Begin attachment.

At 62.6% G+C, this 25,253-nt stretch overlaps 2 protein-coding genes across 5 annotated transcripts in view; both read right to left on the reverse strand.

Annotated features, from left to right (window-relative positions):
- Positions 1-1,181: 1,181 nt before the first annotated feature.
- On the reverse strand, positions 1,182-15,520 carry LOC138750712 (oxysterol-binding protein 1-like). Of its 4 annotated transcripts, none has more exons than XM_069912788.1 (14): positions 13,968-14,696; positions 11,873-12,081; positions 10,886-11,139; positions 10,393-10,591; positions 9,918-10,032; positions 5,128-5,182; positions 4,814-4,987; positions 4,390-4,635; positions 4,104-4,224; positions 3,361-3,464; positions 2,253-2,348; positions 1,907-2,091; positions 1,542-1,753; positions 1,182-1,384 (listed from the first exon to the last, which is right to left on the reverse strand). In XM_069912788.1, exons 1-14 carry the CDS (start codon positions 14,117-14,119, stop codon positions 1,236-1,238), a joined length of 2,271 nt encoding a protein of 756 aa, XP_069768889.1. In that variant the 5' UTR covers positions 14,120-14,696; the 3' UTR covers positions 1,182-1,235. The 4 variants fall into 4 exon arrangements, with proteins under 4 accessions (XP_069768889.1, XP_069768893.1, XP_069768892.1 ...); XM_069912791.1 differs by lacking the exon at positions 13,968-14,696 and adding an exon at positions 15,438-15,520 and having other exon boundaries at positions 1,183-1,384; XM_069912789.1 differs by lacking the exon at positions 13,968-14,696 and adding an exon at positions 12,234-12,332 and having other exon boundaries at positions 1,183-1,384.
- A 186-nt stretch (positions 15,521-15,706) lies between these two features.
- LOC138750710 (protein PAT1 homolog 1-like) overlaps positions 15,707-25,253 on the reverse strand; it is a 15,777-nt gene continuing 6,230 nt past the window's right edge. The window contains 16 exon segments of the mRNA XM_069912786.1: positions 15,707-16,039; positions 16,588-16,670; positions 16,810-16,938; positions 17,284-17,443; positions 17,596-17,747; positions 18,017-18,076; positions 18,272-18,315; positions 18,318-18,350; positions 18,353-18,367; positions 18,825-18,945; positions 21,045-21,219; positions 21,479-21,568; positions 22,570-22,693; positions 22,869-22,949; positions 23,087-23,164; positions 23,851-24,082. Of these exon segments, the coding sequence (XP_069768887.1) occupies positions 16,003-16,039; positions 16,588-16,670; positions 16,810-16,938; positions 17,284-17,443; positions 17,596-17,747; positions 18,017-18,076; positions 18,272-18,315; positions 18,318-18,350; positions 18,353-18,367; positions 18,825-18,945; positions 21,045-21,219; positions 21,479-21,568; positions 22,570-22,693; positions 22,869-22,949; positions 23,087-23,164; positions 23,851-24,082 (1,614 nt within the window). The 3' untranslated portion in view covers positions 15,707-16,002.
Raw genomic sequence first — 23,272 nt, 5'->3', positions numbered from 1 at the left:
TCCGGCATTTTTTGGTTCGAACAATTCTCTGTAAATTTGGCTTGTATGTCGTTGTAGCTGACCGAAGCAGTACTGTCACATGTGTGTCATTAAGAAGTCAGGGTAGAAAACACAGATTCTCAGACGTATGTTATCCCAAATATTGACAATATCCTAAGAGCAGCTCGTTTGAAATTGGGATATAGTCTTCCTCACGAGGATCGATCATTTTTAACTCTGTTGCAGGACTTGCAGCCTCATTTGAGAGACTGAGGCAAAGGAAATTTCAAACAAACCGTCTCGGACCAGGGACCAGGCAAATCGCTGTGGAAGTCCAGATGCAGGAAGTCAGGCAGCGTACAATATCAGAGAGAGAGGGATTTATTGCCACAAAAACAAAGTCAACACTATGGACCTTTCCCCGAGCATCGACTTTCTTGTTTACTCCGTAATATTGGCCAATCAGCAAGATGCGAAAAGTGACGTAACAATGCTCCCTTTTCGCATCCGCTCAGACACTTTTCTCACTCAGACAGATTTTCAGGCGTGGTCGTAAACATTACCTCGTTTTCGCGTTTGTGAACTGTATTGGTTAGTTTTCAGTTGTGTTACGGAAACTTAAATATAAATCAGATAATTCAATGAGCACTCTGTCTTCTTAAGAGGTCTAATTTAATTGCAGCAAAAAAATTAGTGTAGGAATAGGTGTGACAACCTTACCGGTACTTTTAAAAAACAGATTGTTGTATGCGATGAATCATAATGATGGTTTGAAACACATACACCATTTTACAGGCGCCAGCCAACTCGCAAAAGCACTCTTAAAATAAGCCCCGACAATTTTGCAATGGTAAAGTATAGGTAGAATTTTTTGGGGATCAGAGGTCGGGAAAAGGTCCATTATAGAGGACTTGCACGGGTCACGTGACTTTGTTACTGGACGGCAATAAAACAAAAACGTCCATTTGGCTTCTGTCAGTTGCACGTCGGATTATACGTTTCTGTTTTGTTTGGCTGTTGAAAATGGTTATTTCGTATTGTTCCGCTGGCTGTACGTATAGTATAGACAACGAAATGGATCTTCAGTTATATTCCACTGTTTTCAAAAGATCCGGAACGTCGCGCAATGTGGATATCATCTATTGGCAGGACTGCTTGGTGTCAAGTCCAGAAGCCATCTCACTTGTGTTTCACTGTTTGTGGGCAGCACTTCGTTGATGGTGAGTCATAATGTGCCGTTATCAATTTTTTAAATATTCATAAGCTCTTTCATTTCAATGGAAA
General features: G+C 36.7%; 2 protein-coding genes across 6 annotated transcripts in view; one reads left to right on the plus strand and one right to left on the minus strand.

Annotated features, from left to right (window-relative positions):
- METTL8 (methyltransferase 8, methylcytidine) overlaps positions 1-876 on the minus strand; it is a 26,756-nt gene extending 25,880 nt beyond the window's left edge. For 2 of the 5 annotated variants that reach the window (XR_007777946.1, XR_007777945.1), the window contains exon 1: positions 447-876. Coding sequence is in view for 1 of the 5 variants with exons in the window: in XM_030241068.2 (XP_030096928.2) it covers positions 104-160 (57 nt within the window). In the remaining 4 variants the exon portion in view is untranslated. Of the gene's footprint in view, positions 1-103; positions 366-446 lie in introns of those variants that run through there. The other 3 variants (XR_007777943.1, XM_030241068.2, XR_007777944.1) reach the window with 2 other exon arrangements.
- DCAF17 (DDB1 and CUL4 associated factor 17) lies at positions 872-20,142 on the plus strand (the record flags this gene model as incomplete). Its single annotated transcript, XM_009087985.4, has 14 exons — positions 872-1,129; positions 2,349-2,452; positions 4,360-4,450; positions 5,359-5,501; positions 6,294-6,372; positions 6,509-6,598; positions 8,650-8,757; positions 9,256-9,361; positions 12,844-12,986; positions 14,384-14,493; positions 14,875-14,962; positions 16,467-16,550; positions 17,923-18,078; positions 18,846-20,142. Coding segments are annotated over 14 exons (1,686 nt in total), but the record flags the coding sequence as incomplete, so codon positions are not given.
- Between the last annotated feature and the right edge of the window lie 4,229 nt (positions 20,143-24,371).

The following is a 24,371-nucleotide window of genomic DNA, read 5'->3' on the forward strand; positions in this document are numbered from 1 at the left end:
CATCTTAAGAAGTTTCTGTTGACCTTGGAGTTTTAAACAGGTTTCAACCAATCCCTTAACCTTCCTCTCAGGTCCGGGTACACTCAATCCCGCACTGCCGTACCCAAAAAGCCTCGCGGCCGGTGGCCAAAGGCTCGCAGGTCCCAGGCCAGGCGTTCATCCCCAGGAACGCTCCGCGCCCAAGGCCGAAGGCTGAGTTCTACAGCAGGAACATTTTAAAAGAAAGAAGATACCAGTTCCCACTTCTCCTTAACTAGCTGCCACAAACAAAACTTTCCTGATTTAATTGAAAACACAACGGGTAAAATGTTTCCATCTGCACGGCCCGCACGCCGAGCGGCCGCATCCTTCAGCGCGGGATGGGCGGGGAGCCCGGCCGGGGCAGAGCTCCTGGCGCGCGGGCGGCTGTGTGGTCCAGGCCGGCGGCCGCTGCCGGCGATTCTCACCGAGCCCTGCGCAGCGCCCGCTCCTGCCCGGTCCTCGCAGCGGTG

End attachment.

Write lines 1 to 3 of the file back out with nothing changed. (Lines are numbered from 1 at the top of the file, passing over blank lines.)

At 62.6% G+C, this 25,253-nt stretch overlaps 2 protein-coding genes across 5 annotated transcripts in view; both read right to left on the reverse strand.

Annotated features, from left to right (window-relative positions):
- Positions 1-1,181: 1,181 nt before the first annotated feature.